Sculpture marking key DNA discovery unveiled in Dublin

Sunday 28 April 2013 21.13
The sculpture was given by a number of private donors to the Irish people
The sculpture was given by a number of private donors to the Irish people

Dr James Watson, one of the scientists credited with discovering the structure of DNA, has this evening formally inaugurated a sculpture of the double helix molecule at the Botanic Gardens in Dublin.

The Charles Jencks designed sculpture is designed to mark the discovery of the DNA structure six decades ago and the contribution of Irish scientists in advancing genetic knowledge.

The sculpture was given by a number of private donors to the Irish people.

Sixty years ago last Thursday, Watson and Francis Crick published a paper in the scientific journal Nature, that revolutionised our understanding of genetics.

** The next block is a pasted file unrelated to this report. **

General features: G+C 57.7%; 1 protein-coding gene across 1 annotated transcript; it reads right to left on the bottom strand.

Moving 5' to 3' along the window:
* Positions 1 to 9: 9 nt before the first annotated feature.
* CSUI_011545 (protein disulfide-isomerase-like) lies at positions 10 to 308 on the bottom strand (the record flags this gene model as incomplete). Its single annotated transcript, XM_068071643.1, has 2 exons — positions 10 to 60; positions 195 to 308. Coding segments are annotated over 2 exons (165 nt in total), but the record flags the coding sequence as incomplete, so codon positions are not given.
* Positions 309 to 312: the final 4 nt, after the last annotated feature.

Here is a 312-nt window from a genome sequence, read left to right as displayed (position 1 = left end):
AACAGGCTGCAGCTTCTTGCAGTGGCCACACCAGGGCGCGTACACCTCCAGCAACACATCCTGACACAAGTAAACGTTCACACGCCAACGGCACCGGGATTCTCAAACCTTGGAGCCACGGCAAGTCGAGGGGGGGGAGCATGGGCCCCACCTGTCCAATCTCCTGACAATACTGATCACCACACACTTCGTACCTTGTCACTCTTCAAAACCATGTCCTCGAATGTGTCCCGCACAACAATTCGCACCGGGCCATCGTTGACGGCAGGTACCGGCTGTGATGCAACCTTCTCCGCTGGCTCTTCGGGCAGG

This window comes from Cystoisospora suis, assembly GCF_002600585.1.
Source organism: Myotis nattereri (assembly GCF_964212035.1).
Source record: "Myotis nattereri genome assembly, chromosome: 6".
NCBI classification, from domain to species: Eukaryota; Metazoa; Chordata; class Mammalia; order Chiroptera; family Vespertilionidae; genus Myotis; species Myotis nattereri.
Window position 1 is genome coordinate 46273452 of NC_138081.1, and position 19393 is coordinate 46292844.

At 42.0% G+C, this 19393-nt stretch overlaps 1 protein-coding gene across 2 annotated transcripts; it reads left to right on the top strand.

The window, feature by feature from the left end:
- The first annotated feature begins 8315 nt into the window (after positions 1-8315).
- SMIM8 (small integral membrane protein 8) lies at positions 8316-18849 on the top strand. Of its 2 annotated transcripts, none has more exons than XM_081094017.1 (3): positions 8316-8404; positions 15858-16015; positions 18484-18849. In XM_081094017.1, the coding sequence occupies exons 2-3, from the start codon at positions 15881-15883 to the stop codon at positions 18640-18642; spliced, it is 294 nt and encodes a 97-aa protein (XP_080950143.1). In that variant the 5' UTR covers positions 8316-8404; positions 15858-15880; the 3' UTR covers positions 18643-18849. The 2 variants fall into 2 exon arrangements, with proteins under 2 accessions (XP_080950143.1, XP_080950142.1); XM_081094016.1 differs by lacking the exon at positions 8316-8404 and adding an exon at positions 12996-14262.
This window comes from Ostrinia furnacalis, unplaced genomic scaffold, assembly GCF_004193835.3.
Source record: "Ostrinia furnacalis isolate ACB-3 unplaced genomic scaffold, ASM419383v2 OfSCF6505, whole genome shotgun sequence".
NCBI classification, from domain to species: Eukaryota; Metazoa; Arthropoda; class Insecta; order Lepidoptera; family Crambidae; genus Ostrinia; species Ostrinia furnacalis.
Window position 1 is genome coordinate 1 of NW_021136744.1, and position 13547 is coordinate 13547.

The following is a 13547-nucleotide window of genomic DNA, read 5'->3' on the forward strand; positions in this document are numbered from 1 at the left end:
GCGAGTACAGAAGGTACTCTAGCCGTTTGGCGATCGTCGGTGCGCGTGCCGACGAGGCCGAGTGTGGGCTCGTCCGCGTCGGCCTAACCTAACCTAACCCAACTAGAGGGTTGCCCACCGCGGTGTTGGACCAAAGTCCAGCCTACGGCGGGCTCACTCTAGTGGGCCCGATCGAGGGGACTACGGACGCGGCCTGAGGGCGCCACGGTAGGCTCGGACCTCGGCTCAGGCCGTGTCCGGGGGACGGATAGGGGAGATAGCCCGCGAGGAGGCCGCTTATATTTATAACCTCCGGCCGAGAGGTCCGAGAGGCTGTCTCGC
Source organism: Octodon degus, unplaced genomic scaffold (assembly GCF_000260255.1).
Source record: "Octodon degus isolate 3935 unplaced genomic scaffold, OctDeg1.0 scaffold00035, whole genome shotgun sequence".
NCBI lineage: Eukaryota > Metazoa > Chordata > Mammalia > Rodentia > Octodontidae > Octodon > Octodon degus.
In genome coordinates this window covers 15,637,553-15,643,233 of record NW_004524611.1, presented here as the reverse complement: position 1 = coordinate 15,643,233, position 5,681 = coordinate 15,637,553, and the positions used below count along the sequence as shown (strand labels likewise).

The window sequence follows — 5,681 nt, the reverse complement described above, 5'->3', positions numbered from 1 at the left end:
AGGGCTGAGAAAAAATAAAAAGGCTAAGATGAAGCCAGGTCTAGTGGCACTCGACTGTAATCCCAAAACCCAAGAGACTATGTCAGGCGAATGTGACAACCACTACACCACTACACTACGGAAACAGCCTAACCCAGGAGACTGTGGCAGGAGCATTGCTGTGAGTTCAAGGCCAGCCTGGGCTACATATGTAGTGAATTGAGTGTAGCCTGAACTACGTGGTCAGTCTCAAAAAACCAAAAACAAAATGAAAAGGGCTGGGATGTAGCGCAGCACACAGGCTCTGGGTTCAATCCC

The paper set out the first ever description of the double helix structure of DNA, and explained how it was able to replicate identical copies of itself.

The discovery opened up a vast new world of research, and led to discoveries and advancements in a whole range of areas, including medical treatment, crime detection and food production.

The paper led Watson and Crick, along with another researcher, Maurice Wilkins, to win the Nobel Prize for Medicine in 1962.

The event was attended by leading academics and researchers in the world of genetics, relatives of Watson and Wilkins, Charles Jencks, Minister of State Brian Hayes and other invited guests.

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